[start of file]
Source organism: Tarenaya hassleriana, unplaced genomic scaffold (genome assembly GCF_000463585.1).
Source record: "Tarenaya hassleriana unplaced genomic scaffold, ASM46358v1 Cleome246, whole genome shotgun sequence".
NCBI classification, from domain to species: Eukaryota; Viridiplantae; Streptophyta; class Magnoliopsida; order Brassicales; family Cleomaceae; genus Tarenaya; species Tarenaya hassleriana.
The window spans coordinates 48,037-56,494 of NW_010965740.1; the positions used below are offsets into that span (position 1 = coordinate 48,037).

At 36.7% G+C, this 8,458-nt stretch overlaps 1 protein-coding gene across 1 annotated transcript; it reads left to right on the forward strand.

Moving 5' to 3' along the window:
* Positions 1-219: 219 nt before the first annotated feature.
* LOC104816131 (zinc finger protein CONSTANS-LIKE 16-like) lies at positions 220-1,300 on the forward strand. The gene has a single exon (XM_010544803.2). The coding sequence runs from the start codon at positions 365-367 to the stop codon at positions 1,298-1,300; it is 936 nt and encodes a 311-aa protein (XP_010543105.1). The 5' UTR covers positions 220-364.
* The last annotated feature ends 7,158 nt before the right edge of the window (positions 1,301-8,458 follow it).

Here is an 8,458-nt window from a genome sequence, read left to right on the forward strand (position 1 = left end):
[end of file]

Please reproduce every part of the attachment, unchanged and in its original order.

Source organism: Tarenaya hassleriana, unplaced genomic scaffold (genome assembly GCF_000463585.1).
Source record: "Tarenaya hassleriana unplaced genomic scaffold, ASM46358v1 Cleome246, whole genome shotgun sequence".
NCBI classification, from domain to species: Eukaryota; Viridiplantae; Streptophyta; class Magnoliopsida; order Brassicales; family Cleomaceae; genus Tarenaya; species Tarenaya hassleriana.
The window spans coordinates 48,037-56,494 of NW_010965740.1; the positions used below are offsets into that span (position 1 = coordinate 48,037).

At 36.7% G+C, this 8,458-nt stretch overlaps 1 protein-coding gene across 1 annotated transcript; it reads left to right on the forward strand.

Moving 5' to 3' along the window:
* Positions 1-219: 219 nt before the first annotated feature.
* LOC104816131 (zinc finger protein CONSTANS-LIKE 16-like) lies at positions 220-1,300 on the forward strand. The gene has a single exon (XM_010544803.2). The coding sequence runs from the start codon at positions 365-367 to the stop codon at positions 1,298-1,300; it is 936 nt and encodes a 311-aa protein (XP_010543105.1). The 5' UTR covers positions 220-364.
* The last annotated feature ends 7,158 nt before the right edge of the window (positions 1,301-8,458 follow it).

Here is an 8,458-nt window from a genome sequence, read left to right on the forward strand (position 1 = left end):